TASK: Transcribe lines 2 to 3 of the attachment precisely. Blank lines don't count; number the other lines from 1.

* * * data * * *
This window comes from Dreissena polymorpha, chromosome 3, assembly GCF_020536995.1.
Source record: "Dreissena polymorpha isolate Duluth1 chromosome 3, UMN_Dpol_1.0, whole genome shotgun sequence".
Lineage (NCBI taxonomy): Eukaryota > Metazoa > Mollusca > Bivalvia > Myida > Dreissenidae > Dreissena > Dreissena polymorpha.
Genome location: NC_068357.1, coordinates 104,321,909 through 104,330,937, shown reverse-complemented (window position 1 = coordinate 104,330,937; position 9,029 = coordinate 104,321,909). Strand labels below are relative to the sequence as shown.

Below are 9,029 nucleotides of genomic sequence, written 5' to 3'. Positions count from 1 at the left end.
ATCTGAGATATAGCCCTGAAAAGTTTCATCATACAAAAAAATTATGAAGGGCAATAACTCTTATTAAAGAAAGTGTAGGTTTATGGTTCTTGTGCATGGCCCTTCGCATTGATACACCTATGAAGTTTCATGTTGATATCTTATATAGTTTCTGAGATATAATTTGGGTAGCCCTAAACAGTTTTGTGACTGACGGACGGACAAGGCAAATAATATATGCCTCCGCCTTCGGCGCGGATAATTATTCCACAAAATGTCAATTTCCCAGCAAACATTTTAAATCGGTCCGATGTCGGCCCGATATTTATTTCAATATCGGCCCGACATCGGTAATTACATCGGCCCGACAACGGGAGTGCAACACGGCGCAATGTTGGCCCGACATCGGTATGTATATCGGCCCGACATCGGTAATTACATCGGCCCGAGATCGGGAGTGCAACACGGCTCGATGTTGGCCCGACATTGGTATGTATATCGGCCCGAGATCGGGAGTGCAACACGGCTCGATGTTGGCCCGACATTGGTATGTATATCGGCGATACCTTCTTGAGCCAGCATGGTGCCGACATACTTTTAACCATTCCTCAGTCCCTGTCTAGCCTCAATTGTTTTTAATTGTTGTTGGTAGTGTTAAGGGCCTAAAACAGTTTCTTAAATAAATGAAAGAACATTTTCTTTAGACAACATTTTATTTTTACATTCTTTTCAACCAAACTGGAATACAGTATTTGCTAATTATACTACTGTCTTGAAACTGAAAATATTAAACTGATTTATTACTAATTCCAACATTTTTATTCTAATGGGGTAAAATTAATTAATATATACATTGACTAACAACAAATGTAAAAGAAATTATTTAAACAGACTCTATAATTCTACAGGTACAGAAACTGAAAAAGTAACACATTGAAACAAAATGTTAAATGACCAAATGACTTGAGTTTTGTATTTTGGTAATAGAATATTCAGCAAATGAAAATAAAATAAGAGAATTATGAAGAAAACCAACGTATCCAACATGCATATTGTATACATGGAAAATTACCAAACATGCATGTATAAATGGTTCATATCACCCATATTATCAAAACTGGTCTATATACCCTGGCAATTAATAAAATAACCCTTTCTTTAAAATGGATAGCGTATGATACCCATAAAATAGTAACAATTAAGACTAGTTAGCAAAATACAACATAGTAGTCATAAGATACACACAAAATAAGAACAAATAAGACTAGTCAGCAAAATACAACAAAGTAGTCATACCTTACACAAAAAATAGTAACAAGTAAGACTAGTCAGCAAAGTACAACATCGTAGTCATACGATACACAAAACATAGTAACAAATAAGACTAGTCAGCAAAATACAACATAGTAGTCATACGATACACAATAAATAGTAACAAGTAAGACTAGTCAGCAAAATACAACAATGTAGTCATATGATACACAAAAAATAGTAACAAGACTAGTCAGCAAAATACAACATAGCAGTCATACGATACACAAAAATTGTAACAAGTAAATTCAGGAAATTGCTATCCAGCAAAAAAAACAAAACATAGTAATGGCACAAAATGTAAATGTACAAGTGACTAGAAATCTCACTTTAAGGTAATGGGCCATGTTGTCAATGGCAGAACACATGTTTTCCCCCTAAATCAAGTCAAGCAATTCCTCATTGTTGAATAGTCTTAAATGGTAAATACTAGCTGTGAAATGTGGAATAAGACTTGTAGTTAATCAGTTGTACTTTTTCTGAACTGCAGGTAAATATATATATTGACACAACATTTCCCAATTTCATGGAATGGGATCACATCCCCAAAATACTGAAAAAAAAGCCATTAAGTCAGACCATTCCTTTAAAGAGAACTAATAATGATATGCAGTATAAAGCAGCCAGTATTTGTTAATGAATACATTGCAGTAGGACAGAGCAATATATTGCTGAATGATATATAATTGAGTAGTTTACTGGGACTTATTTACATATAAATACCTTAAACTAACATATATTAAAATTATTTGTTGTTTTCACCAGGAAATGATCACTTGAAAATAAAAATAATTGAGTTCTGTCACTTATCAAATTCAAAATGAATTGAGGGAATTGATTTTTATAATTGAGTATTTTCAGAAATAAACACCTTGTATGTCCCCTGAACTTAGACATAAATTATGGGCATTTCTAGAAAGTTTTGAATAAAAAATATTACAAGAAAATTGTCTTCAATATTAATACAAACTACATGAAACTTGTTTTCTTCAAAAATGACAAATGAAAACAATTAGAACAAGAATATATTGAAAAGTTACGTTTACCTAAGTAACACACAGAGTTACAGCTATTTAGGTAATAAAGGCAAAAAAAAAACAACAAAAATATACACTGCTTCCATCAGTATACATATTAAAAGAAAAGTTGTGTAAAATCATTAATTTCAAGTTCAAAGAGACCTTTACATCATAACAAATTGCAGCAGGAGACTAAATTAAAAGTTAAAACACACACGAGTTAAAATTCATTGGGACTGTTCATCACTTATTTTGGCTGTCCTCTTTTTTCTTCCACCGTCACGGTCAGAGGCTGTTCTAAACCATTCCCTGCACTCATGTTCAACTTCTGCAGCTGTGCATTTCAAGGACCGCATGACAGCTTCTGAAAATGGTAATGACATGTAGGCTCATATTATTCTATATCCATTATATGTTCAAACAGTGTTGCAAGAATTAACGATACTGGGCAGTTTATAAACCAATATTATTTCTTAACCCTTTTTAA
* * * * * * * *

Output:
Source record: "Dreissena polymorpha isolate Duluth1 chromosome 3, UMN_Dpol_1.0, whole genome shotgun sequence".
Lineage (NCBI taxonomy): Eukaryota > Metazoa > Mollusca > Bivalvia > Myida > Dreissenidae > Dreissena > Dreissena polymorpha.